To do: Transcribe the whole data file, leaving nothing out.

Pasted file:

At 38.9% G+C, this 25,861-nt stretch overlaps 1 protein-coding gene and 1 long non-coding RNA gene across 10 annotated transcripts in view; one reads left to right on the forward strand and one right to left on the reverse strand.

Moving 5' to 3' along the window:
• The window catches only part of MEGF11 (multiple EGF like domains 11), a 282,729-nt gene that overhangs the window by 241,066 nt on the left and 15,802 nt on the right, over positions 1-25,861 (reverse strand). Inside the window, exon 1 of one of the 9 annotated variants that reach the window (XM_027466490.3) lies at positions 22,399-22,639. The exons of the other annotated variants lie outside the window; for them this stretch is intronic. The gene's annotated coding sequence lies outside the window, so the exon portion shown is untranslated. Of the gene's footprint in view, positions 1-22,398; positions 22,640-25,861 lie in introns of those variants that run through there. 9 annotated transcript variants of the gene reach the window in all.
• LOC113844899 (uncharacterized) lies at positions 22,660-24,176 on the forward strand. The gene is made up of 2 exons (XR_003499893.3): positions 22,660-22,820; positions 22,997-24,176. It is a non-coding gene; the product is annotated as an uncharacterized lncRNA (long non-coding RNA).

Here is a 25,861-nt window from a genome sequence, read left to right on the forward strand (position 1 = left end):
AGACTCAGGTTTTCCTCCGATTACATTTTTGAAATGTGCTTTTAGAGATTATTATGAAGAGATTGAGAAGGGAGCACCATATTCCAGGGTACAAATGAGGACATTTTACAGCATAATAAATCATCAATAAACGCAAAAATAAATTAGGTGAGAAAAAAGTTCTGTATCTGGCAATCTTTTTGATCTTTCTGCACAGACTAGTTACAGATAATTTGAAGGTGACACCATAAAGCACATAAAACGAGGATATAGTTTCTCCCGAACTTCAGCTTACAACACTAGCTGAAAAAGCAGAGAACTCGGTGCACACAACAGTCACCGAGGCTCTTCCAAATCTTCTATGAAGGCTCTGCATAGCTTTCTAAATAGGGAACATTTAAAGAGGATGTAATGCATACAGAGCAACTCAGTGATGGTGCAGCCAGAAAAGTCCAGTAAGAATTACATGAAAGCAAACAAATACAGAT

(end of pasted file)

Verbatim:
At 38.9% G+C, this 25,861-nt stretch overlaps 1 protein-coding gene and 1 long non-coding RNA gene across 10 annotated transcripts in view; one reads left to right on the forward strand and one right to left on the reverse strand.

Moving 5' to 3' along the window:
• The window catches only part of MEGF11 (multiple EGF like domains 11), a 282,729-nt gene that overhangs the window by 241,066 nt on the left and 15,802 nt on the right, over positions 1-25,861 (reverse strand). Inside the window, exon 1 of one of the 9 annotated variants that reach the window (XM_027466490.3) lies at positions 22,399-22,639. The exons of the other annotated variants lie outside the window; for them this stretch is intronic. The gene's annotated coding sequence lies outside the window, so the exon portion shown is untranslated. Of the gene's footprint in view, positions 1-22,398; positions 22,640-25,861 lie in introns of those variants that run through there. 9 annotated transcript variants of the gene reach the window in all.
• LOC113844899 (uncharacterized) lies at positions 22,660-24,176 on the forward strand. The gene is made up of 2 exons (XR_003499893.3): positions 22,660-22,820; positions 22,997-24,176. It is a non-coding gene; the product is annotated as an uncharacterized lncRNA (long non-coding RNA).

Here is a 25,861-nt window from a genome sequence, read left to right on the forward strand (position 1 = left end):
AGACTCAGGTTTTCCTCCGATTACATTTTTGAAATGTGCTTTTAGAGATTATTATGAAGAGATTGAGAAGGGAGCACCATATTCCAGGGTACAAATGAGGACATTTTACAGCATAATAAATCATCAATAAACGCAAAAATAAATTAGGTGAGAAAAAAGTTCTGTATCTGGCAATCTTTTTGATCTTTCTGCACAGACTAGTTACAGATAATTTGAAGGTGACACCATAAAGCACATAAAACGAGGATATAGTTTCTCCCGAACTTCAGCTTACAACACTAGCTGAAAAAGCAGAGAACTCGGTGCACACAACAGTCACCGAGGCTCTTCCAAATCTTCTATGAAGGCTCTGCATAGCTTTCTAAATAGGGAACATTTAAAGAGGATGTAATGCATACAGAGCAACTCAGTGATGGTGCAGCCAGAAAAGTCCAGTAAGAATTACATGAAAGCAAACAAATACAGAT